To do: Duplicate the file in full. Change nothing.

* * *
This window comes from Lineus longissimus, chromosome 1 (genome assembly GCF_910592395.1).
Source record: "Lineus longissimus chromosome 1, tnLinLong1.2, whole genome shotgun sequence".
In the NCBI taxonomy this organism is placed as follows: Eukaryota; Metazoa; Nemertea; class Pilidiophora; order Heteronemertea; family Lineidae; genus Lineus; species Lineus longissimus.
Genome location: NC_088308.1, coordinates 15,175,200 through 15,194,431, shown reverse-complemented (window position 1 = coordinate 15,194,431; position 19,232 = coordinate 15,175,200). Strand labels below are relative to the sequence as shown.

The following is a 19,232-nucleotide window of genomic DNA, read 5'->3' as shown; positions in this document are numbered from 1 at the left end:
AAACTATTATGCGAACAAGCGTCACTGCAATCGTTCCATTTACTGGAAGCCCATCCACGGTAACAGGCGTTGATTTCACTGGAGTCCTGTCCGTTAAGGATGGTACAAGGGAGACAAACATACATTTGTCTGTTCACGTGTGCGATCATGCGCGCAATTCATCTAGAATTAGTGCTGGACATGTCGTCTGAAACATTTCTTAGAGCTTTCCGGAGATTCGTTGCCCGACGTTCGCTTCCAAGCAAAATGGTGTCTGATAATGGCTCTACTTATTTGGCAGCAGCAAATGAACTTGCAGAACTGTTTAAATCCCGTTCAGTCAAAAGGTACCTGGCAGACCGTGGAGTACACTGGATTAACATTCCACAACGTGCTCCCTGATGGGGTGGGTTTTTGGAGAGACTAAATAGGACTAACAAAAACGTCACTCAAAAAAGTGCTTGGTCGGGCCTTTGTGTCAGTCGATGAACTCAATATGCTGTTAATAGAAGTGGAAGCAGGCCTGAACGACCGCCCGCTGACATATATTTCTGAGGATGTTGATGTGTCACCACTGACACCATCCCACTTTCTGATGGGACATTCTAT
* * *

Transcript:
This window comes from Lineus longissimus, chromosome 1 (genome assembly GCF_910592395.1).
Source record: "Lineus longissimus chromosome 1, tnLinLong1.2, whole genome shotgun sequence".
In the NCBI taxonomy this organism is placed as follows: Eukaryota; Metazoa; Nemertea; class Pilidiophora; order Heteronemertea; family Lineidae; genus Lineus; species Lineus longissimus.
Genome location: NC_088308.1, coordinates 15,175,200 through 15,194,431, shown reverse-complemented (window position 1 = coordinate 15,194,431; position 19,232 = coordinate 15,175,200). Strand labels below are relative to the sequence as shown.

The following is a 19,232-nucleotide window of genomic DNA, read 5'->3' as shown; positions in this document are numbered from 1 at the left end:
AAACTATTATGCGAACAAGCGTCACTGCAATCGTTCCATTTACTGGAAGCCCATCCACGGTAACAGGCGTTGATTTCACTGGAGTCCTGTCCGTTAAGGATGGTACAAGGGAGACAAACATACATTTGTCTGTTCACGTGTGCGATCATGCGCGCAATTCATCTAGAATTAGTGCTGGACATGTCGTCTGAAACATTTCTTAGAGCTTTCCGGAGATTCGTTGCCCGACGTTCGCTTCCAAGCAAAATGGTGTCTGATAATGGCTCTACTTATTTGGCAGCAGCAAATGAACTTGCAGAACTGTTTAAATCCCGTTCAGTCAAAAGGTACCTGGCAGACCGTGGAGTACACTGGATTAACATTCCACAACGTGCTCCCTGATGGGGTGGGTTTTTGGAGAGACTAAATAGGACTAACAAAAACGTCACTCAAAAAAGTGCTTGGTCGGGCCTTTGTGTCAGTCGATGAACTCAATATGCTGTTAATAGAAGTGGAAGCAGGCCTGAACGACCGCCCGCTGACATATATTTCTGAGGATGTTGATGTGTCACCACTGACACCATCCCACTTTCTGATGGGACATTCTAT